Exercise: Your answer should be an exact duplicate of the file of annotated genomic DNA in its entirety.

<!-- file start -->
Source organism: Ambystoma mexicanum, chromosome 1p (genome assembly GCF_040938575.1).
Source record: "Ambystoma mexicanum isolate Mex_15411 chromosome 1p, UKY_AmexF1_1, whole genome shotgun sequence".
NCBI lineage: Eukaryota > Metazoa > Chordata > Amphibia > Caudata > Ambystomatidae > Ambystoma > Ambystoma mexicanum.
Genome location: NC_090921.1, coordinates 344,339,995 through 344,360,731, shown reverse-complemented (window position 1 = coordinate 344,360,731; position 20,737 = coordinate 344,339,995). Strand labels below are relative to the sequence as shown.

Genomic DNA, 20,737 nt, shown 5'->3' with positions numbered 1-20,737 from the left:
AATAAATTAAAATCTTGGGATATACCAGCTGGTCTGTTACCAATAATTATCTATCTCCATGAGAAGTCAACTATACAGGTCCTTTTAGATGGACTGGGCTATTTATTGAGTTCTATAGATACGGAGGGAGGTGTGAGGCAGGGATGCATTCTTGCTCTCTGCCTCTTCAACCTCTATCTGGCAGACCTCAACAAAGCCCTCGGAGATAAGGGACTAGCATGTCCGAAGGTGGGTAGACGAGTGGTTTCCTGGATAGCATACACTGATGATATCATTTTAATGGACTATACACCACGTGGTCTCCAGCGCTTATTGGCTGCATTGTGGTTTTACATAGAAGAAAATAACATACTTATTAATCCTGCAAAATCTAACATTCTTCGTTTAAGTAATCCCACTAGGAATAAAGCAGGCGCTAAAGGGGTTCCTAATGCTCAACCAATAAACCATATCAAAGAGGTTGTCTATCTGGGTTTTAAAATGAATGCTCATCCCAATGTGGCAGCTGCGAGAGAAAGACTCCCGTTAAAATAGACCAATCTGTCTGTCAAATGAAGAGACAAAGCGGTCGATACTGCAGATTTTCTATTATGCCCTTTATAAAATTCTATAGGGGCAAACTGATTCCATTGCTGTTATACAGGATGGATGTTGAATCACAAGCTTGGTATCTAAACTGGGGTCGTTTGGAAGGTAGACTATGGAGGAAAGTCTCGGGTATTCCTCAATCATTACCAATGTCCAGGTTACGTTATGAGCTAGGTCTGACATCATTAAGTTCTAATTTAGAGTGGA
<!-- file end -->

Source organism: Ambystoma mexicanum, chromosome 1p (genome assembly GCF_040938575.1).
Source record: "Ambystoma mexicanum isolate Mex_15411 chromosome 1p, UKY_AmexF1_1, whole genome shotgun sequence".
NCBI lineage: Eukaryota > Metazoa > Chordata > Amphibia > Caudata > Ambystomatidae > Ambystoma > Ambystoma mexicanum.
Genome location: NC_090921.1, coordinates 344,339,995 through 344,360,731, shown reverse-complemented (window position 1 = coordinate 344,360,731; position 20,737 = coordinate 344,339,995). Strand labels below are relative to the sequence as shown.

Genomic DNA, 20,737 nt, shown 5'->3' with positions numbered 1-20,737 from the left:
AATAAATTAAAATCTTGGGATATACCAGCTGGTCTGTTACCAATAATTATCTATCTCCATGAGAAGTCAACTATACAGGTCCTTTTAGATGGACTGGGCTATTTATTGAGTTCTATAGATACGGAGGGAGGTGTGAGGCAGGGATGCATTCTTGCTCTCTGCCTCTTCAACCTCTATCTGGCAGACCTCAACAAAGCCCTCGGAGATAAGGGACTAGCATGTCCGAAGGTGGGTAGACGAGTGGTTTCCTGGATAGCATACACTGATGATATCATTTTAATGGACTATACACCACGTGGTCTCCAGCGCTTATTGGCTGCATTGTGGTTTTACATAGAAGAAAATAACATACTTATTAATCCTGCAAAATCTAACATTCTTCGTTTAAGTAATCCCACTAGGAATAAAGCAGGCGCTAAAGGGGTTCCTAATGCTCAACCAATAAACCATATCAAAGAGGTTGTCTATCTGGGTTTTAAAATGAATGCTCATCCCAATGTGGCAGCTGCGAGAGAAAGACTCCCGTTAAAATAGACCAATCTGTCTGTCAAATGAAGAGACAAAGCGGTCGATACTGCAGATTTTCTATTATGCCCTTTATAAAATTCTATAGGGGCAAACTGATTCCATTGCTGTTATACAGGATGGATGTTGAATCACAAGCTTGGTATCTAAACTGGGGTCGTTTGGAAGGTAGACTATGGAGGAAAGTCTCGGGTATTCCTCAATCATTACCAATGTCCAGGTTACGTTATGAGCTAGGTCTGACATCATTAAGTTCTAATTTAGAGTGGA